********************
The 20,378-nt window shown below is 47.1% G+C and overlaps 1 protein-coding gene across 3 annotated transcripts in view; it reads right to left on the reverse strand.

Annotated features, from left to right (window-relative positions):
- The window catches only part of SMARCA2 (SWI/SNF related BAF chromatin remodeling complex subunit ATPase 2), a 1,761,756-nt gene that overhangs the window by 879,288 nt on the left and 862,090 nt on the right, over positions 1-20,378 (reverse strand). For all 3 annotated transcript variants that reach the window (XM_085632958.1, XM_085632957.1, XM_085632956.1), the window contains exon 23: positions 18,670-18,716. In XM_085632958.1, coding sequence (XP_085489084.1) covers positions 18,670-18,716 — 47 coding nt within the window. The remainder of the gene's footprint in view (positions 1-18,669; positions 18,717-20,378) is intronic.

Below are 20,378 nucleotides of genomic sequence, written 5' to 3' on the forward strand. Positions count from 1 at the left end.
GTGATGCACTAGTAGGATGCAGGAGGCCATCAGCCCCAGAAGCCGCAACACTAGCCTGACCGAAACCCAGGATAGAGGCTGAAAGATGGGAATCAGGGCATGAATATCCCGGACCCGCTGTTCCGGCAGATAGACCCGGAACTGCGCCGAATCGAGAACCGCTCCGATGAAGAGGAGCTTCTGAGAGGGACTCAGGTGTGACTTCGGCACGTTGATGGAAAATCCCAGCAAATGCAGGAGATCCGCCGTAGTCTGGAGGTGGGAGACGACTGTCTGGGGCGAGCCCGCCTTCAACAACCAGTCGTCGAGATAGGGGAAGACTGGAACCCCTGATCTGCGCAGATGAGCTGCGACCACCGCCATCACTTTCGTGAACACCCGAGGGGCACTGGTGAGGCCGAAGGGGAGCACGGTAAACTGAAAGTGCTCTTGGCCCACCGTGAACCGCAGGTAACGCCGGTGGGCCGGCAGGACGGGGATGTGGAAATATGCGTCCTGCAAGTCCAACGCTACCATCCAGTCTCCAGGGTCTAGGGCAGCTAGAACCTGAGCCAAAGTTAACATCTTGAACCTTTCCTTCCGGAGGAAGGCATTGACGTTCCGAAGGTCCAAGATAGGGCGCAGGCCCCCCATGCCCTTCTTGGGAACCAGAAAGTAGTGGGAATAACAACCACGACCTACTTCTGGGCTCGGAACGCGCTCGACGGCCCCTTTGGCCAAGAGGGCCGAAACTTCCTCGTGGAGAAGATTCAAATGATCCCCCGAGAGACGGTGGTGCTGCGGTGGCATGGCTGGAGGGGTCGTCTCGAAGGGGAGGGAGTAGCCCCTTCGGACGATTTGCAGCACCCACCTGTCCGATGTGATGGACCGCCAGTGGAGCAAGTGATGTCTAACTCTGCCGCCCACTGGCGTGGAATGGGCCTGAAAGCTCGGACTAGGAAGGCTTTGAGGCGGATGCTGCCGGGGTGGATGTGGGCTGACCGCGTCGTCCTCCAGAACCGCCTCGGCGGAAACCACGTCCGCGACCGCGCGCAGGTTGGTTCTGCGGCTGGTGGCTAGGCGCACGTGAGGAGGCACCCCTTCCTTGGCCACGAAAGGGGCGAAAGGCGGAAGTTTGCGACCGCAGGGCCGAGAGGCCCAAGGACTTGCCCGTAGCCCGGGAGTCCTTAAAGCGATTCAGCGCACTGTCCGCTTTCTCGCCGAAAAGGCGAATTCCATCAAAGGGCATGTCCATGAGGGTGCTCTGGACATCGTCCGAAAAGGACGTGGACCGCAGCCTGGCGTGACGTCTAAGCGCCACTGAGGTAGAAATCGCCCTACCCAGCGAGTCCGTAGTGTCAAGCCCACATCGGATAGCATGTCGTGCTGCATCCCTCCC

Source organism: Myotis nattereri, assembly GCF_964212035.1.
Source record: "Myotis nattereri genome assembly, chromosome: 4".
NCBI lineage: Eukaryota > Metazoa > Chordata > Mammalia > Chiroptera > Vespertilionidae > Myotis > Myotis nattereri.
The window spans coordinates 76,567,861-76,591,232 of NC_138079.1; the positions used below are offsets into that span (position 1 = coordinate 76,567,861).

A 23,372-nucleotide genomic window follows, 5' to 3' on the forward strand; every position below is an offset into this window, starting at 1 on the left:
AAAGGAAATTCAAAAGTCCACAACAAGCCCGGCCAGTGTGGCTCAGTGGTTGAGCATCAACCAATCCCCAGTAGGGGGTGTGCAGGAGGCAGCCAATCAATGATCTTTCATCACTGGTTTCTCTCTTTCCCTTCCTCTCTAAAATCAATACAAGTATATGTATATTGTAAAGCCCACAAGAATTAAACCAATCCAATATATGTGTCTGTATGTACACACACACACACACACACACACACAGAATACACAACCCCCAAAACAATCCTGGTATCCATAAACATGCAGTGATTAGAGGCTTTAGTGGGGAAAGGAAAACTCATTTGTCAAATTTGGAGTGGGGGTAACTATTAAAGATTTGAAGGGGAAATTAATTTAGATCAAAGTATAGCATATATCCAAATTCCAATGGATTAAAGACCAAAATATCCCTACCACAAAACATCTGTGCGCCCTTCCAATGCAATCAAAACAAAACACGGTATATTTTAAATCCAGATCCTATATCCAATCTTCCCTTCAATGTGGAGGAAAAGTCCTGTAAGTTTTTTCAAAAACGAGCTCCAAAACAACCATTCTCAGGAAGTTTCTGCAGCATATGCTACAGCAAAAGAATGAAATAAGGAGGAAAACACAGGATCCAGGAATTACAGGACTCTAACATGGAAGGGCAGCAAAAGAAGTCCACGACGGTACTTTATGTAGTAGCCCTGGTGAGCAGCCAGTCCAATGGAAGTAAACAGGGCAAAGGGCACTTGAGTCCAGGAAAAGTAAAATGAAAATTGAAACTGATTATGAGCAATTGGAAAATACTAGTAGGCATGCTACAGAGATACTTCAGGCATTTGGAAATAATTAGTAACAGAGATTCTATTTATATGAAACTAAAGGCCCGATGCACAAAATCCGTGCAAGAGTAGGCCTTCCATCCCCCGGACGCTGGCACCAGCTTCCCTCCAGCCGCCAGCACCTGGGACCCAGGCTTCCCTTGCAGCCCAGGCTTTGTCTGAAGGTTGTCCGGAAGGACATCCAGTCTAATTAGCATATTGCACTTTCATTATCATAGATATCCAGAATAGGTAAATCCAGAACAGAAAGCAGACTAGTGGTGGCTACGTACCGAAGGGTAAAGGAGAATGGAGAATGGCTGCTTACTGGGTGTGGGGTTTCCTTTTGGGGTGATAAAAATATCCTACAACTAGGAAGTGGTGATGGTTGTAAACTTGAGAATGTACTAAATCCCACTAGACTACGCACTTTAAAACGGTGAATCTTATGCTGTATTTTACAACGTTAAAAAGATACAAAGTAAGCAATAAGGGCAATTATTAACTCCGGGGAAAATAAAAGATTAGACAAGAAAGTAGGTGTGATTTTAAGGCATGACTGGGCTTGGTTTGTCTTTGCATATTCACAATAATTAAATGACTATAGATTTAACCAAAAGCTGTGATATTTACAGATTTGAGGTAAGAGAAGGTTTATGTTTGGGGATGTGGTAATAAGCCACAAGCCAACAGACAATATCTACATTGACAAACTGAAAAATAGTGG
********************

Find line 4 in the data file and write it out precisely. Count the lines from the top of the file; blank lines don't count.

Below are 20,378 nucleotides of genomic sequence, written 5' to 3' on the forward strand. Positions count from 1 at the left end.